December 4, 2016

I Don't Want Children, And That's OK



“The expectation is that they will marry and have children,” explains Sue Fagalde Lick, author of Childless by Marriage. “If they don’t, everyone wants to know what’s wrong with them.” 

Today at church we had a 'baby dedication ceremony'. Basically, anyone who has had a kid in the past 365 days stands on stage and is told how important their role as parent and teacher is while everyone in the audience oohs and ahhs over their squishy faces. People make jokes about "That will be you one day!" and "I can't wait to be a parent!". It's great and encouraging.

 But I don't get it.

I just don't understand. When I see little kids, I think they are adorable, but I mainly want them to be kept away from me. When I looked at the stage full of parents and children this morning, I didn't see my future. I saw burden and mess and lost freedom. Don't get me wrong; children are a beautiful thing and I know that they are blessings to many. They just aren't for me. Of course, I've thought about how I might parent or what I might choose to name a child, but these are largely thought experiments. The idea of being pregnant is repulsive and the idea of having to care for a child oppressive, no matter what stage of my life I frame the picture in (not to even mention the litany of health challenges and genetic counseling my partner and I would have to go through). (I know many do not share this opinion, but that is the point. There is no uniform view on motherhood and children that can be assigned to a person simply because of their gender. I find the stereotype of the incompetent father as damaging as the stereotype of 'all women want to have children and are naturally nurturing'.)

This perspective tends to make normal interactions... interesting. During bible studies, lessons are impacted down to 'how such and such will affect your future husband and children,' or people show me baby gifs and I go 'meh, I guess that's cute'. The list goes on: 'you are going to be such a wonderful mother one day!' 'Would you really want him to be the father of your children?' 'How will you balance such a demanding career with raising your kids?' (mind you, I have neither the career nor the children presently, which makes this particular question all the more puzzling). These assumptions that I will/want to/ought to be a mother simply because I am a woman are frustrating and we ought to work to eradicate them. More toxic, however, are the responses I receive when I reply 'no, not really,' to the much-dreaded children question. I am told to 'just wait' or maybe given a smile and nod combination that seem to say 'ahhh suuuure you don't want children'. Or my personal favorite: 'then what will you do?' which points to the underlying assumption: that somehow, becoming a parent will 'fill' me or give me some long lost purpose.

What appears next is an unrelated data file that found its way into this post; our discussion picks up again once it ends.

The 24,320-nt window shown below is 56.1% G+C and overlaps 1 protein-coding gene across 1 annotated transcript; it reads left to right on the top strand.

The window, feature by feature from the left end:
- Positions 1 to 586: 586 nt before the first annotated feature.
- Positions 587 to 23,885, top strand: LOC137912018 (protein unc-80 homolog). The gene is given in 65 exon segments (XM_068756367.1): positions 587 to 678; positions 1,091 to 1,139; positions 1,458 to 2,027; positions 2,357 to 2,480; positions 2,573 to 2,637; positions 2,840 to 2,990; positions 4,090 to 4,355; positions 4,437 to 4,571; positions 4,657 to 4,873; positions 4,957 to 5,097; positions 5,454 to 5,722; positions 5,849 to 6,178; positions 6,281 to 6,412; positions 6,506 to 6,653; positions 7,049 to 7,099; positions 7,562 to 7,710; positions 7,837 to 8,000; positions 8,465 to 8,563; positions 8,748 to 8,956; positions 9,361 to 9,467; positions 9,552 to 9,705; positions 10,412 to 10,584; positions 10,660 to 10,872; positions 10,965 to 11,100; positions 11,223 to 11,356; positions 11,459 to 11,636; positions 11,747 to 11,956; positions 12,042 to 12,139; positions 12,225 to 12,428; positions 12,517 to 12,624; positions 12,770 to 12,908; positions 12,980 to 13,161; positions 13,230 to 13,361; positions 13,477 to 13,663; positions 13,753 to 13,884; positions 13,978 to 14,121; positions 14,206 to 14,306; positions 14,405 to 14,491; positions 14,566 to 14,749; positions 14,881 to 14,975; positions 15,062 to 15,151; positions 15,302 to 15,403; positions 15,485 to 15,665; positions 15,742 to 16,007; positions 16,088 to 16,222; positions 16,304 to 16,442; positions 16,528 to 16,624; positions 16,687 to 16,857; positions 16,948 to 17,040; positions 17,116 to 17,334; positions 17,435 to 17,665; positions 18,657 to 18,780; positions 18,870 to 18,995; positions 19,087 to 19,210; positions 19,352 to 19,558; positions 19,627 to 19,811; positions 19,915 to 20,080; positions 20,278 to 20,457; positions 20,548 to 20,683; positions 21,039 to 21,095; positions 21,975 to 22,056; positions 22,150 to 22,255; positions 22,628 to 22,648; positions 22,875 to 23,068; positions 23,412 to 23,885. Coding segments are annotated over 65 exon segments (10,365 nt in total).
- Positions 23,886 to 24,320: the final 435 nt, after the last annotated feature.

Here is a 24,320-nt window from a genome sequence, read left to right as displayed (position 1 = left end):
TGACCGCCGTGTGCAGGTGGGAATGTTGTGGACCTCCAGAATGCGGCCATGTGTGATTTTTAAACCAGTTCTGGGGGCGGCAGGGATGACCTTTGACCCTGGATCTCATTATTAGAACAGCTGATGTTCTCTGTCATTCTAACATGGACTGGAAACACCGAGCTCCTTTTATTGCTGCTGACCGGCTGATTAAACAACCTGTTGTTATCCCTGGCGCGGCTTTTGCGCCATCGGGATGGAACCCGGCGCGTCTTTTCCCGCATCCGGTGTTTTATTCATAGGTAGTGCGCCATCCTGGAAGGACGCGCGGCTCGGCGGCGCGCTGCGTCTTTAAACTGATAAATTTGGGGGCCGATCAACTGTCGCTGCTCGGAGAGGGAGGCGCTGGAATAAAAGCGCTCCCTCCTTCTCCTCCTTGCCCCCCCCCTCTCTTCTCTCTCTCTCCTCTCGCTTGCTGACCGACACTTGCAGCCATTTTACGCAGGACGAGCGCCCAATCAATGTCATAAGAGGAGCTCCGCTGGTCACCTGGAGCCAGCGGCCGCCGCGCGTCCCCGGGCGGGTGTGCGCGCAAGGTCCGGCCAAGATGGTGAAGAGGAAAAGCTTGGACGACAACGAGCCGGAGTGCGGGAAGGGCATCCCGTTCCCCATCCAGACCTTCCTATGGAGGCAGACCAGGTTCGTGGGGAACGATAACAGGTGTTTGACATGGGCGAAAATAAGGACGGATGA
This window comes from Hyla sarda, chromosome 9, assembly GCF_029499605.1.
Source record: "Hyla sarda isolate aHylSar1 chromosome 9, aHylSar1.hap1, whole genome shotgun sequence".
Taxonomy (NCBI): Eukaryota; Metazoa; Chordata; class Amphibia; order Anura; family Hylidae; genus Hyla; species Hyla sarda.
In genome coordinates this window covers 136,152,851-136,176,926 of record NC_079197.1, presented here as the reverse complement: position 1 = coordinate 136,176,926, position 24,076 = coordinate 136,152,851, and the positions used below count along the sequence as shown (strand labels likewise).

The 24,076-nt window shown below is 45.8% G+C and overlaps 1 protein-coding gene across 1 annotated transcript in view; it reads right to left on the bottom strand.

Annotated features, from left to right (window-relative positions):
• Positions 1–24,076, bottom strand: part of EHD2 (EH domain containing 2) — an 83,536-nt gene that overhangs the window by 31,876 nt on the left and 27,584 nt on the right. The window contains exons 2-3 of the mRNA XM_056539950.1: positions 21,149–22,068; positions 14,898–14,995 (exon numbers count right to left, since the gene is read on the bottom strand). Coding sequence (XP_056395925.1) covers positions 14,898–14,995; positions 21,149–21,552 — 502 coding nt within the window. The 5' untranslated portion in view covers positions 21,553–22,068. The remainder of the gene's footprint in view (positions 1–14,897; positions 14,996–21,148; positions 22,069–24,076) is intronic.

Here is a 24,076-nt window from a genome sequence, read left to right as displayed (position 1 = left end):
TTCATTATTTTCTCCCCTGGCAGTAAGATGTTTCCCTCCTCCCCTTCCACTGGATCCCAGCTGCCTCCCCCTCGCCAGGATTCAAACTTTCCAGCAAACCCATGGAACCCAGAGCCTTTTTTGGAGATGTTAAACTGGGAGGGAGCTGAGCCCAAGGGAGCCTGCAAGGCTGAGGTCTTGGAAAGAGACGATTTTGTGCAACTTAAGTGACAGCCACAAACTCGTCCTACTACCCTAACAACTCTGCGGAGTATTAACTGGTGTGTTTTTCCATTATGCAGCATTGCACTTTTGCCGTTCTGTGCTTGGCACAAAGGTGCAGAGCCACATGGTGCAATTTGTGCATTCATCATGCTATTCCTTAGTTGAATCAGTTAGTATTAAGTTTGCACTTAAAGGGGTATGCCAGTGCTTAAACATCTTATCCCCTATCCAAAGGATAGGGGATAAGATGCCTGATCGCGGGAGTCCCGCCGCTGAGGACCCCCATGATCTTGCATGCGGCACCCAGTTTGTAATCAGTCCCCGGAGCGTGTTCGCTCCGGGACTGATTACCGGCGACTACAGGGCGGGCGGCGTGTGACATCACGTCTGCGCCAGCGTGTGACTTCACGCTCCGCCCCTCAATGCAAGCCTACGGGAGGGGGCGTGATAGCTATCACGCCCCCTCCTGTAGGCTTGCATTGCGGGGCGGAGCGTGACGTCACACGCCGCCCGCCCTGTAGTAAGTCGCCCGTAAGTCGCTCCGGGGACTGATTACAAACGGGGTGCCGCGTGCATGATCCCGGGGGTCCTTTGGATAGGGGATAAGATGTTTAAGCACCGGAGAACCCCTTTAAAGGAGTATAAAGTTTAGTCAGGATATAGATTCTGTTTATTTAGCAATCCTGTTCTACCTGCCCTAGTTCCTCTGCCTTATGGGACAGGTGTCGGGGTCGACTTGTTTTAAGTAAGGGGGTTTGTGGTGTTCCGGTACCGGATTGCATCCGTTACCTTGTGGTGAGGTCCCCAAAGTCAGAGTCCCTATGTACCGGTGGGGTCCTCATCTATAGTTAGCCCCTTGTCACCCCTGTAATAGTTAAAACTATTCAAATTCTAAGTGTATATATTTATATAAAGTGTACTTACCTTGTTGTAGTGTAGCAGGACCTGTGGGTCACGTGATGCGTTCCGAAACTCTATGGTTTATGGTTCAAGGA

I know that my purpose is not to be a mother. I just know. Perhaps one day I'll be in a situation where I decide to adopt a child who needs me, and I will love them and teach them to the best of my ability. But it wouldn't be to complete my main mission. It would be to help someone else who needs me. Important and worthwhile, sure. But not my 'calling'. 

I am perfectly at ease with this fact. But society isn't. A study in 2012 concluded that "Motherhood is so highly connected with adult femininity in the United States that many women feel that they need to be mothers." Kelly Flynn wrote a poignant letter in which she summarized the judgment she felt: "The unasked question hangs in the air: “You don’t have children because — —?” The implication is that if I chose a life without children, I am cold. If I can’t have children, I am to be pitied." Women across the country have faced this reality, regardless of whether their child-free state was an intentional decision. When I tell people in all seriousness that I don't want children, they "want to know what’s wrong with" me. The answer is, of course, nothing, but this consistent pressure is what made me sit in church this morning and wonder "what if something really is wrong with me, what if I really am broken?" 

We need to stop. We need to halt our assumptions, get to know people's hopes and plans before talking about their 'future children'. Such assumptions are inaccurate and damaging. We must likewise halt our judgments. Childless women are not inherently cold, no more than childless men are. 

If a woman ever tells you that she doesn't like kids or doesn't plan to have any, don't tell her that she'll change her mind 'one day!'. Don't even ask her why.   
Just say 'cool', make note, and move on. 

Note: my church does a fantastic job of including women on all paths and I have been grateful to have women mentors both with and without children. However, we still all need to be aware of our assumptions and responses; that is the point of this post